There’s a construction boom taking place across Qatar, and Arcadis is helping make it possible. The global engineering consultancy, which has over 27,000 employees in 350 offices across the world, leads infrastructure development projects across Qatar, helping the country meet ambitious construction goals for the 2022 FIFA World Cup and for its 2030 National Vision.

Arcadis recently had the opportunity to put drones to work on a project of a massive scale: Contract 2 of the Orbital Highway in the city of Doha – a 14-lane road with five vehicle lanes and two dedicated truck lanes going in each direction. The Orbital spans 46 kilometers in total, and construction will be finished in 2018.
Arcadis was the lead designer of the Orbital, but their emerging drone operations presented a new business opportunity for this project.

The client, Qatari Diar Vinci Construction (QDVC), a joint venture company between Qatari Diar and Vinci Construction Grands Projets, wanted fast, accurate volumetric calculations for the earthwork spread throughout the entire roadway.

“Our main deliverable for this project was volumetric calculations,” says Paul Kawuma, innovation and infrastructure BIM manager at Arcadis.

Putting drone surveying to the test
Arcadis is a pioneer of using drones for engineering purposes in Qatar, and they thought the size of the site and specific goals of the project would be a perfect fit for a drone survey. However, in order to win the project to survey the whole highway, they first had to prove they could get accurate volume calculations from drone surveys compared with traditional methods.

They chose a three-acre area that was representative of the rest of the site and performed a test survey with both methods. Arcadis decided to use the 3DR Site Scan drone data platform, with its high-resolution 20.1MP Sony R10C and Autodesk integration, in order to bid on the project.

Ultimately, the traditional survey took three hours, but the drone survey took just 20 minutes. The drone captured substantially more data points, too: While the traditional method captured 197 points, Site Scan was able to capture 1,539,964 points. As the profile line shows, this created a major difference in the level of detail:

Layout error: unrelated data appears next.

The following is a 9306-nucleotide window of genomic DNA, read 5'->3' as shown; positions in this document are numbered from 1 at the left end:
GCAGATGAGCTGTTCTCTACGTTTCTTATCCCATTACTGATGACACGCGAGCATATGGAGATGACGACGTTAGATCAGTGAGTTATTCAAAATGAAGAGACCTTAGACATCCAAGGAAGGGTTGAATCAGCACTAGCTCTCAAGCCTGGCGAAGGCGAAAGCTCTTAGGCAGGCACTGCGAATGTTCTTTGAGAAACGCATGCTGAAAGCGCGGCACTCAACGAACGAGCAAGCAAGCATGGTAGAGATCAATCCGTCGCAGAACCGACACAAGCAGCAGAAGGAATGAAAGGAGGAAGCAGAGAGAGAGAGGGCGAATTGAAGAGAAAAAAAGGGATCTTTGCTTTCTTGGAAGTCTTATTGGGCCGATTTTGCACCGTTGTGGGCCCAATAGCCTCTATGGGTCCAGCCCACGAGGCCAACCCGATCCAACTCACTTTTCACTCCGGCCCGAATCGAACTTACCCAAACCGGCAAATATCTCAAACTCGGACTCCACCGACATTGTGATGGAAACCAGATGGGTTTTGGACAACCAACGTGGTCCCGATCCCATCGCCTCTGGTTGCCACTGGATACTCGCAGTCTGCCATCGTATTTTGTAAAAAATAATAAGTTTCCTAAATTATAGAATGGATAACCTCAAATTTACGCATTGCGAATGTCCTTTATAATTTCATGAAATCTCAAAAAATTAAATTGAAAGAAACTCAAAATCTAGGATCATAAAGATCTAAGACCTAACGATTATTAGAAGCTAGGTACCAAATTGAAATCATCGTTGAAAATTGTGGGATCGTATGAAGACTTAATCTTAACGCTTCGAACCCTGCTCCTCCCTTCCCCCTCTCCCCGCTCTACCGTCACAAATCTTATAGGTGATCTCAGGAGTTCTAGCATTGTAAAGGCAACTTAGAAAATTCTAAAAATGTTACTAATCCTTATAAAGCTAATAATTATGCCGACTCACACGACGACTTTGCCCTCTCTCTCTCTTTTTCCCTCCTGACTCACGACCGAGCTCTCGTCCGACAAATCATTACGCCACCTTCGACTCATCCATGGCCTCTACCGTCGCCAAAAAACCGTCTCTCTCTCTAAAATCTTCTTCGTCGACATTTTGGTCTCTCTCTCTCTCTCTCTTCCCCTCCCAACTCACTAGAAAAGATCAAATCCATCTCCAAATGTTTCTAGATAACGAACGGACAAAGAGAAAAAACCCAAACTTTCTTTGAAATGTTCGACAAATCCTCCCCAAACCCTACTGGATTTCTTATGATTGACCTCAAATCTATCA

Because volume measurements were the initial focus, relative accuracy was most important, rather than the absolute location on Earth. That’s why Arcadis decided to compare data that Site Scan processed without the use of ground control points, even though they would have helped improve accuracy even further.

The sheer volume of points sampled by Site Scan also helped deliver more accurate earthwork volume quantities compared with a traditional survey:

After successfully demonstrating how much faster and more detailed their drone surveys were, QDVC gave Arcadis the go-ahead for the project.

With certified drone operators and a fleet of Site Scan units, they started their work by setting ground control points in order to improve the accuracy of their end deliverables. They flew automated nadir surveys with the drone; uploaded the photos to Site Scan Manager; and then entered, tagged and processed ground control points in the cloud.

In total, the Arcadis team created 34 unique drone maps – known as orthomosaics – using Site Scan’s multi-engine processing capabilities. They then exported their drone data into LAS and TIFF files and used them to generate raster data and their surfaces in Civil 3D in order to produce volumetric calculations.

Liam Kirk, business director at Arcadis, says, “In the market we’re in, we’re realizing that drone surveys can be done 10 times faster than traditional topographic surveys. While we continue to work with licensed surveyors to collect control points and validate accuracy, the drone is a great addition to our platform.”

Kawuma adds, “The drone data was more accurate than a traditional survey when it comes to working on volumes because it catches more points. This gave us a really dense point cloud compared to the five-meter grid (separation of points) that we usually get with a traditional survey. This made our client far more comfortable deciding to go with the drone, and ultimately, it delivered the results we needed: They were able to use this detailed data to make better, more informed decisions about the project, identify issues and risks quicker, and get a better understanding of future challenges they may face on the project.”

This article was adapted and reposted with permission from a blog post by 3DR. Hugh McFall is a writer at 3DR.


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